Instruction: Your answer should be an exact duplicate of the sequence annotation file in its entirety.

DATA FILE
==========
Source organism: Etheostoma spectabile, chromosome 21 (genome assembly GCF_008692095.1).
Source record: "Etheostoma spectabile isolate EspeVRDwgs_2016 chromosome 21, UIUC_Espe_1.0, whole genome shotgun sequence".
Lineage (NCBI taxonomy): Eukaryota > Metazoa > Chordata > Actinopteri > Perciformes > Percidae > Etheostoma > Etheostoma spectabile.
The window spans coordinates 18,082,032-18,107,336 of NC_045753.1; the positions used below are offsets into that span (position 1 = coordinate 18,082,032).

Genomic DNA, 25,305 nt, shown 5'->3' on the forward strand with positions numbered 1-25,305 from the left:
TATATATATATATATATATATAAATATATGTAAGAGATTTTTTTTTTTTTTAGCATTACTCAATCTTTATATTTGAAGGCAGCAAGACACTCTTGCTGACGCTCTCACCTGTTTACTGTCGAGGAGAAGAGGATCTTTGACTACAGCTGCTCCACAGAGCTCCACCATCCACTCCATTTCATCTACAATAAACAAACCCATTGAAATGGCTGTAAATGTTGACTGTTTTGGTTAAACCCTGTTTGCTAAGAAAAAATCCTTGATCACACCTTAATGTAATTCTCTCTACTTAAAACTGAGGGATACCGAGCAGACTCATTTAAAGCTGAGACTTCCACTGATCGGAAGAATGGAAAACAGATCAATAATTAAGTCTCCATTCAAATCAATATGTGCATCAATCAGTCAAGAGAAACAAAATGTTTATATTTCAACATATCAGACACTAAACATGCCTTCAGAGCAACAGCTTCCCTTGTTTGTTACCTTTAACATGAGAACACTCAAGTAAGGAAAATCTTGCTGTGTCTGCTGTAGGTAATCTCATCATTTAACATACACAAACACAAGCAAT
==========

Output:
Source organism: Etheostoma spectabile, chromosome 21 (genome assembly GCF_008692095.1).
Source record: "Etheostoma spectabile isolate EspeVRDwgs_2016 chromosome 21, UIUC_Espe_1.0, whole genome shotgun sequence".
Lineage (NCBI taxonomy): Eukaryota > Metazoa > Chordata > Actinopteri > Perciformes > Percidae > Etheostoma > Etheostoma spectabile.
The window spans coordinates 18,082,032-18,107,336 of NC_045753.1; the positions used below are offsets into that span (position 1 = coordinate 18,082,032).

Genomic DNA, 25,305 nt, shown 5'->3' on the forward strand with positions numbered 1-25,305 from the left:
TATATATATATATATATATATAAATATATGTAAGAGATTTTTTTTTTTTTTAGCATTACTCAATCTTTATATTTGAAGGCAGCAAGACACTCTTGCTGACGCTCTCACCTGTTTACTGTCGAGGAGAAGAGGATCTTTGACTACAGCTGCTCCACAGAGCTCCACCATCCACTCCATTTCATCTACAATAAACAAACCCATTGAAATGGCTGTAAATGTTGACTGTTTTGGTTAAACCCTGTTTGCTAAGAAAAAATCCTTGATCACACCTTAATGTAATTCTCTCTACTTAAAACTGAGGGATACCGAGCAGACTCATTTAAAGCTGAGACTTCCACTGATCGGAAGAATGGAAAACAGATCAATAATTAAGTCTCCATTCAAATCAATATGTGCATCAATCAGTCAAGAGAAACAAAATGTTTATATTTCAACATATCAGACACTAAACATGCCTTCAGAGCAACAGCTTCCCTTGTTTGTTACCTTTAACATGAGAACACTCAAGTAAGGAAAATCTTGCTGTGTCTGCTGTAGGTAATCTCATCATTTAACATACACAAACACAAGCAAT